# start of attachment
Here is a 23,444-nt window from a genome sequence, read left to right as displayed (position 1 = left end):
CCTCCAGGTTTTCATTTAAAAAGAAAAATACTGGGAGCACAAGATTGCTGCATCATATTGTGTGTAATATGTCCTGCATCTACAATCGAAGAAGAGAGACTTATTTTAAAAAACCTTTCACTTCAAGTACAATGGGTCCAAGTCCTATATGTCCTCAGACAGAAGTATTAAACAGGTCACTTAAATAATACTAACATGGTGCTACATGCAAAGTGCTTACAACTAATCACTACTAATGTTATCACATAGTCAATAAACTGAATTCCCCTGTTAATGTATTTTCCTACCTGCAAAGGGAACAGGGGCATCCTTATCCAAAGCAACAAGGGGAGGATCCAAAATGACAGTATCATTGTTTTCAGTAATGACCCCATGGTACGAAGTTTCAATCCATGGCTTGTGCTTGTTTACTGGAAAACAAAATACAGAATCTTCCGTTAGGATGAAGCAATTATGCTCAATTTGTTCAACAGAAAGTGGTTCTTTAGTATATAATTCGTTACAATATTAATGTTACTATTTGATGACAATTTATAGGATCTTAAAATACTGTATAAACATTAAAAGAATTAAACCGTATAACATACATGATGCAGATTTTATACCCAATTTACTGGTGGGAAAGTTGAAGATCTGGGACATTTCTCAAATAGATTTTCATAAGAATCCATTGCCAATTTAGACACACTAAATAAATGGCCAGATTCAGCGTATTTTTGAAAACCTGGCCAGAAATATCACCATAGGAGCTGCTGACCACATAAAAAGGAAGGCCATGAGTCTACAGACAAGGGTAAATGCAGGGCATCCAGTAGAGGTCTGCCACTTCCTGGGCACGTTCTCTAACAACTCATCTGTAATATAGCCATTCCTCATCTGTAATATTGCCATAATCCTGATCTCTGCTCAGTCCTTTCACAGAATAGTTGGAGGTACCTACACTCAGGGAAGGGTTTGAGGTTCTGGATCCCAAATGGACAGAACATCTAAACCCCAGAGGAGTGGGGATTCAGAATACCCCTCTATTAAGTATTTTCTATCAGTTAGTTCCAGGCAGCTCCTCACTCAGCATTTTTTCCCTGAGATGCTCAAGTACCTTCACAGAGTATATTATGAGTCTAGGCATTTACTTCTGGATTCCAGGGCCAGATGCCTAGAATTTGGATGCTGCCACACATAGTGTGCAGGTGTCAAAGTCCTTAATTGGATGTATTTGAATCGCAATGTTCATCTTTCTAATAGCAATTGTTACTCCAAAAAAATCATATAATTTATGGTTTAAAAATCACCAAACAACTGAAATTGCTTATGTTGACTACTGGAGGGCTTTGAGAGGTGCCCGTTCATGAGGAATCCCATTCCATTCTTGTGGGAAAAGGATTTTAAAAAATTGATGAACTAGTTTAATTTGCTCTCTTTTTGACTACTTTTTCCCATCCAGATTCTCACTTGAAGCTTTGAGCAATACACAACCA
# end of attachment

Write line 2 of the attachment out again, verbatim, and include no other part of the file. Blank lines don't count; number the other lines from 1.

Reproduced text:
CCTCCAGGTTTTCATTTAAAAAGAAAAATACTGGGAGCACAAGATTGCTGCATCATATTGTGTGTAATATGTCCTGCATCTACAATCGAAGAAGAGAGACTTATTTTAAAAAACCTTTCACTTCAAGTACAATGGGTCCAAGTCCTATATGTCCTCAGACAGAAGTATTAAACAGGTCACTTAAATAATACTAACATGGTGCTACATGCAAAGTGCTTACAACTAATCACTACTAATGTTATCACATAGTCAATAAACTGAATTCCCCTGTTAATGTATTTTCCTACCTGCAAAGGGAACAGGGGCATCCTTATCCAAAGCAACAAGGGGAGGATCCAAAATGACAGTATCATTGTTTTCAGTAATGACCCCATGGTACGAAGTTTCAATCCATGGCTTGTGCTTGTTTACTGGAAAACAAAATACAGAATCTTCCGTTAGGATGAAGCAATTATGCTCAATTTGTTCAACAGAAAGTGGTTCTTTAGTATATAATTCGTTACAATATTAATGTTACTATTTGATGACAATTTATAGGATCTTAAAATACTGTATAAACATTAAAAGAATTAAACCGTATAACATACATGATGCAGATTTTATACCCAATTTACTGGTGGGAAAGTTGAAGATCTGGGACATTTCTCAAATAGATTTTCATAAGAATCCATTGCCAATTTAGACACACTAAATAAATGGCCAGATTCAGCGTATTTTTGAAAACCTGGCCAGAAATATCACCATAGGAGCTGCTGACCACATAAAAAGGAAGGCCATGAGTCTACAGACAAGGGTAAATGCAGGGCATCCAGTAGAGGTCTGCCACTTCCTGGGCACGTTCTCTAACAACTCATCTGTAATATAGCCATTCCTCATCTGTAATATTGCCATAATCCTGATCTCTGCTCAGTCCTTTCACAGAATAGTTGGAGGTACCTACACTCAGGGAAGGGTTTGAGGTTCTGGATCCCAAATGGACAGAACATCTAAACCCCAGAGGAGTGGGGATTCAGAATACCCCTCTATTAAGTATTTTCTATCAGTTAGTTCCAGGCAGCTCCTCACTCAGCATTTTTTCCCTGAGATGCTCAAGTACCTTCACAGAGTATATTATGAGTCTAGGCATTTACTTCTGGATTCCAGGGCCAGATGCCTAGAATTTGGATGCTGCCACACATAGTGTGCAGGTGTCAAAGTCCTTAATTGGATGTATTTGAATCGCAATGTTCATCTTTCTAATAGCAATTGTTACTCCAAAAAAATCATATAATTTATGGTTTAAAAATCACCAAACAACTGAAATTGCTTATGTTGACTACTGGAGGGCTTTGAGAGGTGCCCGTTCATGAGGAATCCCATTCCATTCTTGTGGGAAAAGGATTTTAAAAAATTGATGAACTAGTTTAATTTGCTCTCTTTTTGACTACTTTTTCCCATCCAGATTCTCACTTGAAGCTTTGAGCAATACACAACCA